Simone arrived at our next session looking more settled and confident. I asked her, “So, what conclusions have you come to?”  She said, “After a lot of reflection I realised I was acting out of fear and I realised, people can tell when you’re feeling unsure of yourself.  Often they will take advantage.  And I don’t want to work like this anymore. My business means too much to me.”  She continued, “I already have a contract.  All I need to do is make sure the terms are observed.  The only thing I did was to add to that clause that, in case of short notice, the client will forfeit the fee for that session.” I will remind her and explain the purpose of this clause.  And I will make sure she understands.”  Then she added.  “But the biggest shift came when I realised that, if she doesn’t want to work with me on that basis anymore, then it’s OK for her to leave. I want to work with clients who are committed to the process.  After all, it’s their business I’m trying to help them with!  I feel so relieved!  It’s been such a struggle!”  I smiled. “You’ve done really well!”, I said.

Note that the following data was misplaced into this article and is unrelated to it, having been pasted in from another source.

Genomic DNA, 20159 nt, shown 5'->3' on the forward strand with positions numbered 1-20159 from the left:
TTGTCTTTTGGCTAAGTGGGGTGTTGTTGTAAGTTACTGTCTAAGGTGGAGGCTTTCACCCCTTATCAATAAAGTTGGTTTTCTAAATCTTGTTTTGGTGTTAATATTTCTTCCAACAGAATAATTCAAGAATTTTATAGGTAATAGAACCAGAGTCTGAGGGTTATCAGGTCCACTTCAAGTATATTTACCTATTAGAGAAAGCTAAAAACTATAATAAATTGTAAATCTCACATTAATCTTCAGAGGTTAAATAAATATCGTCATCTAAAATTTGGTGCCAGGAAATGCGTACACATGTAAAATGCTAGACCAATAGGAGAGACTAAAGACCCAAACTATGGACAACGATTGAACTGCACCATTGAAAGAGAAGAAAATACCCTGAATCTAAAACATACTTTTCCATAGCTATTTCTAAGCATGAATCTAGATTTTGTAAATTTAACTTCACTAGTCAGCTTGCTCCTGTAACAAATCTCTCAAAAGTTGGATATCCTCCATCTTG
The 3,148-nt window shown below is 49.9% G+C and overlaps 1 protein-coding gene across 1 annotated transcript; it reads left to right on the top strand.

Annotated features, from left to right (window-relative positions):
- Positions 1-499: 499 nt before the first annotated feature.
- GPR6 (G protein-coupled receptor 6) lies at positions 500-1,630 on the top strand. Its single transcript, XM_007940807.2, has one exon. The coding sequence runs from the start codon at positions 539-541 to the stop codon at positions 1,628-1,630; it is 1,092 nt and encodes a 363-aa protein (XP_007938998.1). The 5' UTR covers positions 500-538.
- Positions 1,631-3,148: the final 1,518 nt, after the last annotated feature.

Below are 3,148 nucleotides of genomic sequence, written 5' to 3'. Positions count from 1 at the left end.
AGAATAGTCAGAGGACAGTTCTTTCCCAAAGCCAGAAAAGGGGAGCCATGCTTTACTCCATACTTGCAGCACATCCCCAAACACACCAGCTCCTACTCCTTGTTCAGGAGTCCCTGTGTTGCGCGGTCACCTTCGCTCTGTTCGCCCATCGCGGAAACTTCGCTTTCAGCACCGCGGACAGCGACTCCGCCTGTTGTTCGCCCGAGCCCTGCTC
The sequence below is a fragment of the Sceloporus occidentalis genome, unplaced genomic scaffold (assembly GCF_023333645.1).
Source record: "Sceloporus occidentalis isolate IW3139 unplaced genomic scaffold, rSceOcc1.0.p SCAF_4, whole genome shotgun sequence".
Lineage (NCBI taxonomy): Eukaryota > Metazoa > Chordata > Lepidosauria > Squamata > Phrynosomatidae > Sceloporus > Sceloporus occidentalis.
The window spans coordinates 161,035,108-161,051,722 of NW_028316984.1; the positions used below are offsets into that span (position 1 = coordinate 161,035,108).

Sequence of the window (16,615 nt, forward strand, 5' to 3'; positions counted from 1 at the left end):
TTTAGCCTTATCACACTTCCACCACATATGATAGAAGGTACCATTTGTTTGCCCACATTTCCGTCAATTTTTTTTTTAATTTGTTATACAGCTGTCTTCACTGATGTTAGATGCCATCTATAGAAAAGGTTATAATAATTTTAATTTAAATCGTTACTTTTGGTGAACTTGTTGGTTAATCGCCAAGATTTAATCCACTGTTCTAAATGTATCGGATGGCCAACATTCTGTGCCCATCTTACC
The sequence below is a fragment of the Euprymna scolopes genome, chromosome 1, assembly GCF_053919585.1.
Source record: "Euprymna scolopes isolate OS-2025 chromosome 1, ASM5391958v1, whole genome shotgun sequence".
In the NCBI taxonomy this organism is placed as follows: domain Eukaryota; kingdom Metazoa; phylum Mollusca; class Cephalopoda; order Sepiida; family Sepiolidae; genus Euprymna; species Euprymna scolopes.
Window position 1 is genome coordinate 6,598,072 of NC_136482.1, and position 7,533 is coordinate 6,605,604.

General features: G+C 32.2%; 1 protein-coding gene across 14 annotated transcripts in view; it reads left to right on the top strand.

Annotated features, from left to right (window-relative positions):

Our work continued.  Then, about 2 months later, her client tried to cancel at short notice again claiming an emergency.  This time Simone stood firm.  Her client is still there and the crises and emergencies appeared to have fizzled out.

Her new-found confidence translated also to her personal relationships, including her partner and her work colleagues and led to a general improve in the quality of her life overall.

“Here’s more homework.  Reflect:  What does it look, feel and sound like when you take responsibility?  As a self-empowered person, what could you do differently?”